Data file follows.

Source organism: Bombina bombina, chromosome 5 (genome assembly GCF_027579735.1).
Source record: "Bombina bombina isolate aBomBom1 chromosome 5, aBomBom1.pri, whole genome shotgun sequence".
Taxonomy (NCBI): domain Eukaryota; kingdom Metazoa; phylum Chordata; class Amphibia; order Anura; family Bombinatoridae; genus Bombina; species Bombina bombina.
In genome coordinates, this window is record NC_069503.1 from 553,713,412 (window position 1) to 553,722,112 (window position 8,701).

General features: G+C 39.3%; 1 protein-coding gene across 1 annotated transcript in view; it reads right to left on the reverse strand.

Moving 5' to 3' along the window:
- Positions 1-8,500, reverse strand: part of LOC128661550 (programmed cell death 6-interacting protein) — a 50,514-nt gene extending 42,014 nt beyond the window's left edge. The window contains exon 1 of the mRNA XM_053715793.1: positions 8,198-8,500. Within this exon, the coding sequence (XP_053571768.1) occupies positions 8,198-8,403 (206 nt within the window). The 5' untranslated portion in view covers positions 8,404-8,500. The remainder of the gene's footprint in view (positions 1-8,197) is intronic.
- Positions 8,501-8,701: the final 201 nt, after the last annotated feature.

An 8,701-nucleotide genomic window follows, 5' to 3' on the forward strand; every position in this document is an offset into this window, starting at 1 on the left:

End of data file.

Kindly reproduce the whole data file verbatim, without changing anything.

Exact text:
Source organism: Bombina bombina, chromosome 5 (genome assembly GCF_027579735.1).
Source record: "Bombina bombina isolate aBomBom1 chromosome 5, aBomBom1.pri, whole genome shotgun sequence".
Taxonomy (NCBI): domain Eukaryota; kingdom Metazoa; phylum Chordata; class Amphibia; order Anura; family Bombinatoridae; genus Bombina; species Bombina bombina.
In genome coordinates, this window is record NC_069503.1 from 553,713,412 (window position 1) to 553,722,112 (window position 8,701).

General features: G+C 39.3%; 1 protein-coding gene across 1 annotated transcript in view; it reads right to left on the reverse strand.

Moving 5' to 3' along the window:
- Positions 1-8,500, reverse strand: part of LOC128661550 (programmed cell death 6-interacting protein) — a 50,514-nt gene extending 42,014 nt beyond the window's left edge. The window contains exon 1 of the mRNA XM_053715793.1: positions 8,198-8,500. Within this exon, the coding sequence (XP_053571768.1) occupies positions 8,198-8,403 (206 nt within the window). The 5' untranslated portion in view covers positions 8,404-8,500. The remainder of the gene's footprint in view (positions 1-8,197) is intronic.
- Positions 8,501-8,701: the final 201 nt, after the last annotated feature.

An 8,701-nucleotide genomic window follows, 5' to 3' on the forward strand; every position in this document is an offset into this window, starting at 1 on the left: